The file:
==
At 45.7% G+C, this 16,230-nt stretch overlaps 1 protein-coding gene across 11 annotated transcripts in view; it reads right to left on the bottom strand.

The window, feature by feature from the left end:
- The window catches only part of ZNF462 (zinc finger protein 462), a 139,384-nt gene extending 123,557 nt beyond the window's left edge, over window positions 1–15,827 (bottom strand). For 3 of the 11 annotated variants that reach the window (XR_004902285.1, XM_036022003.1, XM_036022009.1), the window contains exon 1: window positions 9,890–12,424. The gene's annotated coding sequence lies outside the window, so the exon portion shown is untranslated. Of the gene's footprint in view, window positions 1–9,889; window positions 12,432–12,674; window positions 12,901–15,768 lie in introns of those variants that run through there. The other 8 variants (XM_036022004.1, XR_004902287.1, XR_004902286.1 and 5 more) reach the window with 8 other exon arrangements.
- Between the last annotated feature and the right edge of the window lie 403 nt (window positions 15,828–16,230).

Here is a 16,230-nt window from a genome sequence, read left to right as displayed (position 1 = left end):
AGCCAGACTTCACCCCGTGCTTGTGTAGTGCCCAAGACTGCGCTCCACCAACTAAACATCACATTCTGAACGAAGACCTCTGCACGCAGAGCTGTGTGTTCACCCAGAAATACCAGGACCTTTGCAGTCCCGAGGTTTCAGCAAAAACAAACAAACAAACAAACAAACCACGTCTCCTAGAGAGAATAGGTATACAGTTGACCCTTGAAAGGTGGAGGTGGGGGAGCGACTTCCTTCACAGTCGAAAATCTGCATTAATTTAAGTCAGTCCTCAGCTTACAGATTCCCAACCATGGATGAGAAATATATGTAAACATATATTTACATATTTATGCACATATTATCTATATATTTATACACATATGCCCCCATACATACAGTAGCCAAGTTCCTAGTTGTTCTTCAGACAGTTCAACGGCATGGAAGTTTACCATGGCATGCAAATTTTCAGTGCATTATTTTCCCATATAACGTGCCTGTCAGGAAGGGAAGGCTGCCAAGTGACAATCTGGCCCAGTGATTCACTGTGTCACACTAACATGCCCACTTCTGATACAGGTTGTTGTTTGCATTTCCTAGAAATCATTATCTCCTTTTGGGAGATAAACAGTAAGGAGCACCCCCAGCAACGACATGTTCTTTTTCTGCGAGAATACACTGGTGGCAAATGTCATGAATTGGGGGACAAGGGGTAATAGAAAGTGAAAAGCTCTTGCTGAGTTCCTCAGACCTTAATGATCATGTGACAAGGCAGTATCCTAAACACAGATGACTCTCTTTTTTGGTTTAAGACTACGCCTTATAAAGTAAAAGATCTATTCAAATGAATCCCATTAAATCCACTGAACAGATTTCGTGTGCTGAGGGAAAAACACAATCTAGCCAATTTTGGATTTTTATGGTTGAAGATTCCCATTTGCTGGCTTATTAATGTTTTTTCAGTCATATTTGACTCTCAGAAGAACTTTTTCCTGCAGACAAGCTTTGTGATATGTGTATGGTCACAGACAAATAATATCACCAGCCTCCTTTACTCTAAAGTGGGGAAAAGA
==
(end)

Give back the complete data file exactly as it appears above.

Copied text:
At 45.7% G+C, this 16,230-nt stretch overlaps 1 protein-coding gene across 11 annotated transcripts in view; it reads right to left on the bottom strand.

The window, feature by feature from the left end:
- The window catches only part of ZNF462 (zinc finger protein 462), a 139,384-nt gene extending 123,557 nt beyond the window's left edge, over window positions 1–15,827 (bottom strand). For 3 of the 11 annotated variants that reach the window (XR_004902285.1, XM_036022003.1, XM_036022009.1), the window contains exon 1: window positions 9,890–12,424. The gene's annotated coding sequence lies outside the window, so the exon portion shown is untranslated. Of the gene's footprint in view, window positions 1–9,889; window positions 12,432–12,674; window positions 12,901–15,768 lie in introns of those variants that run through there. The other 8 variants (XM_036022004.1, XR_004902287.1, XR_004902286.1 and 5 more) reach the window with 8 other exon arrangements.
- Between the last annotated feature and the right edge of the window lie 403 nt (window positions 15,828–16,230).

Here is a 16,230-nt window from a genome sequence, read left to right as displayed (position 1 = left end):
AGCCAGACTTCACCCCGTGCTTGTGTAGTGCCCAAGACTGCGCTCCACCAACTAAACATCACATTCTGAACGAAGACCTCTGCACGCAGAGCTGTGTGTTCACCCAGAAATACCAGGACCTTTGCAGTCCCGAGGTTTCAGCAAAAACAAACAAACAAACAAACAAACCACGTCTCCTAGAGAGAATAGGTATACAGTTGACCCTTGAAAGGTGGAGGTGGGGGAGCGACTTCCTTCACAGTCGAAAATCTGCATTAATTTAAGTCAGTCCTCAGCTTACAGATTCCCAACCATGGATGAGAAATATATGTAAACATATATTTACATATTTATGCACATATTATCTATATATTTATACACATATGCCCCCATACATACAGTAGCCAAGTTCCTAGTTGTTCTTCAGACAGTTCAACGGCATGGAAGTTTACCATGGCATGCAAATTTTCAGTGCATTATTTTCCCATATAACGTGCCTGTCAGGAAGGGAAGGCTGCCAAGTGACAATCTGGCCCAGTGATTCACTGTGTCACACTAACATGCCCACTTCTGATACAGGTTGTTGTTTGCATTTCCTAGAAATCATTATCTCCTTTTGGGAGATAAACAGTAAGGAGCACCCCCAGCAACGACATGTTCTTTTTCTGCGAGAATACACTGGTGGCAAATGTCATGAATTGGGGGACAAGGGGTAATAGAAAGTGAAAAGCTCTTGCTGAGTTCCTCAGACCTTAATGATCATGTGACAAGGCAGTATCCTAAACACAGATGACTCTCTTTTTTGGTTTAAGACTACGCCTTATAAAGTAAAAGATCTATTCAAATGAATCCCATTAAATCCACTGAACAGATTTCGTGTGCTGAGGGAAAAACACAATCTAGCCAATTTTGGATTTTTATGGTTGAAGATTCCCATTTGCTGGCTTATTAATGTTTTTTCAGTCATATTTGACTCTCAGAAGAACTTTTTCCTGCAGACAAGCTTTGTGATATGTGTATGGTCACAGACAAATAATATCACCAGCCTCCTTTACTCTAAAGTGGGGAAAAGA